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In phylogenetics, the crown group or crown assemblage is a collection of species composed of the living representatives of the collection, the most recent common ancestor of the collection, and all descendants of the most recent common ancestor. It is thus a way of defining a clade, a group consisting of a species and all its extant or extinct descendants. For example, Neornithes (birds) can be defined as a crown group, which includes the most recent common ancestor of all modern birds, and all of its extant or extinct descendants.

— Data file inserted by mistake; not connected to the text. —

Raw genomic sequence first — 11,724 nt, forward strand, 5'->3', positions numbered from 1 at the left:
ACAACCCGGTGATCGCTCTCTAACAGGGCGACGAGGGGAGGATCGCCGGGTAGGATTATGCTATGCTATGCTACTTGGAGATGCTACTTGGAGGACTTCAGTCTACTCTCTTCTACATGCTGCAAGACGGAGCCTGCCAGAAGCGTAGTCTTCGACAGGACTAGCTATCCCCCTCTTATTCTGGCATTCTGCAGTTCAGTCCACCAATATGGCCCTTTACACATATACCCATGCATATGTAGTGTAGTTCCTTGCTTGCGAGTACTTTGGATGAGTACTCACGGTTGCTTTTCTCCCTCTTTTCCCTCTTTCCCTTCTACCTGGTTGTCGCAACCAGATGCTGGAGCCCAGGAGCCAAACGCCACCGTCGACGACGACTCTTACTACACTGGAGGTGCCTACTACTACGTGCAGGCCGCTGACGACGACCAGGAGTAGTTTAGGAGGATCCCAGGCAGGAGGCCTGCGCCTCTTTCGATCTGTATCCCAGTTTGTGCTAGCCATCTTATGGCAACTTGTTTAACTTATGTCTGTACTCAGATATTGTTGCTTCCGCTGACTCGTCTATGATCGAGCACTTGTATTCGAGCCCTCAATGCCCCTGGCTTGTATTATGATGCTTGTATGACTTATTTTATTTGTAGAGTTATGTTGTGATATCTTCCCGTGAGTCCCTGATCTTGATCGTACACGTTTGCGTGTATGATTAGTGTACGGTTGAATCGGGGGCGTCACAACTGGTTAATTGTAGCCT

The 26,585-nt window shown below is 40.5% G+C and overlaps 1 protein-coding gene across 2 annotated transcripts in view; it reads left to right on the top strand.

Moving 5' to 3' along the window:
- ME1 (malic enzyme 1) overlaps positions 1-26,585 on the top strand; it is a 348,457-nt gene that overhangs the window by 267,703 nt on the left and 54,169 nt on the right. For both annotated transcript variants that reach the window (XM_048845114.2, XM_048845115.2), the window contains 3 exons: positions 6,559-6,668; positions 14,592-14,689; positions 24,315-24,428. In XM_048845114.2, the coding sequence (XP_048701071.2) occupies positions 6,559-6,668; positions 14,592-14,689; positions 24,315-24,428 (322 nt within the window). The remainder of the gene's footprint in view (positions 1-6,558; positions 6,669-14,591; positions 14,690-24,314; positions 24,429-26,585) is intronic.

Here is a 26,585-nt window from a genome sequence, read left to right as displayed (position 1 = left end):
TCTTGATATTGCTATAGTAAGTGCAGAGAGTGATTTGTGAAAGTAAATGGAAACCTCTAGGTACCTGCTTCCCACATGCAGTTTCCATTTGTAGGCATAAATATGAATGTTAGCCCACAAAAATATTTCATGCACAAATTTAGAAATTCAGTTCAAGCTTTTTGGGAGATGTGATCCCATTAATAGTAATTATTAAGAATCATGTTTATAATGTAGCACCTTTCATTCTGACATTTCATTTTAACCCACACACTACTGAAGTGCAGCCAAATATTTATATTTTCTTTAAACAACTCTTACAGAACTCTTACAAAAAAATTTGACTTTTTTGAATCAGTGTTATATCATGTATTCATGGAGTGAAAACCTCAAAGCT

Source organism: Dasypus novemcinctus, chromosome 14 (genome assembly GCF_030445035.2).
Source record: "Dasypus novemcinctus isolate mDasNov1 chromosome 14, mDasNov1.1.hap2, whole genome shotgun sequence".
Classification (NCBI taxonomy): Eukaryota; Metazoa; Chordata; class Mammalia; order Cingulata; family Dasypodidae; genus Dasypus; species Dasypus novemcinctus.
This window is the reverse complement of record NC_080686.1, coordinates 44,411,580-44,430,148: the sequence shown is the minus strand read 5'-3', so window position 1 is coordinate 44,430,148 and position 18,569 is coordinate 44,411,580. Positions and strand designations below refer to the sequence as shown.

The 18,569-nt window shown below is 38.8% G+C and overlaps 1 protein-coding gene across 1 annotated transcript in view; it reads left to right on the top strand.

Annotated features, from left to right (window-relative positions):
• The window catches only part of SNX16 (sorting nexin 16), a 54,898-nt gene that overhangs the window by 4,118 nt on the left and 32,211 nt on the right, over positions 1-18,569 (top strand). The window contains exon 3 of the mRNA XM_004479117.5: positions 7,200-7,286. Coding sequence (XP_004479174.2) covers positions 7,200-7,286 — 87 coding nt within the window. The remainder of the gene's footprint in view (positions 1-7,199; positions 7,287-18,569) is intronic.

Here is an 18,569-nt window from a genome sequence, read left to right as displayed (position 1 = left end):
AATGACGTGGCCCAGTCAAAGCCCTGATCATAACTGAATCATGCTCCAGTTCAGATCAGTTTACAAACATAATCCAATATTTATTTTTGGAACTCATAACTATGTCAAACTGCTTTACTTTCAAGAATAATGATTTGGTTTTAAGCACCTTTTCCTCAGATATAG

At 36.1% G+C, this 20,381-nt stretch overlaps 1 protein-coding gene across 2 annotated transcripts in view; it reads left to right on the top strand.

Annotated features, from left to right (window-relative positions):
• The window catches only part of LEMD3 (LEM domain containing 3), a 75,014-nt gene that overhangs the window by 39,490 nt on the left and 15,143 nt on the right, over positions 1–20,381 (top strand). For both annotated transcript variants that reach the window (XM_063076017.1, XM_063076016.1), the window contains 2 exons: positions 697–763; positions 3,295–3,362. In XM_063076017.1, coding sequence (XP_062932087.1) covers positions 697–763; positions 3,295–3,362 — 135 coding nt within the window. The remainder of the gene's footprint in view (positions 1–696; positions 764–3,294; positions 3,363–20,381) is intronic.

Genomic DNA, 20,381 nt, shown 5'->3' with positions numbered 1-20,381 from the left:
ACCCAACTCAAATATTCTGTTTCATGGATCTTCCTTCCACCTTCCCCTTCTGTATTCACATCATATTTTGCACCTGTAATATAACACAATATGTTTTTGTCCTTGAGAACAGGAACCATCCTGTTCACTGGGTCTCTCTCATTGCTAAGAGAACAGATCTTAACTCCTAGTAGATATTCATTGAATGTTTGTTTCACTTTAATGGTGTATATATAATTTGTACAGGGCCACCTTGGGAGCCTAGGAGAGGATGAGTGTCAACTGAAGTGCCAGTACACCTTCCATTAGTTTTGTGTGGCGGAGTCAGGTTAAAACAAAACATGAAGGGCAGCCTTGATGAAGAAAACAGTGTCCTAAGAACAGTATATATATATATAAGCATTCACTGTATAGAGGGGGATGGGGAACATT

The concept was developed by Willi Hennig, the formulator of phylogenetic systematics, as a way of classifying living organisms relative to their extinct relatives in his "Die Stammesgeschichte der Insekten", and the "crown" and "stem" group terminology was coined by R. P. S. Jefferies in 1979. Though formulated in the 1970s, the term was not commonly used until its reintroduction in 2000 by Graham Budd and Sören Jensen.
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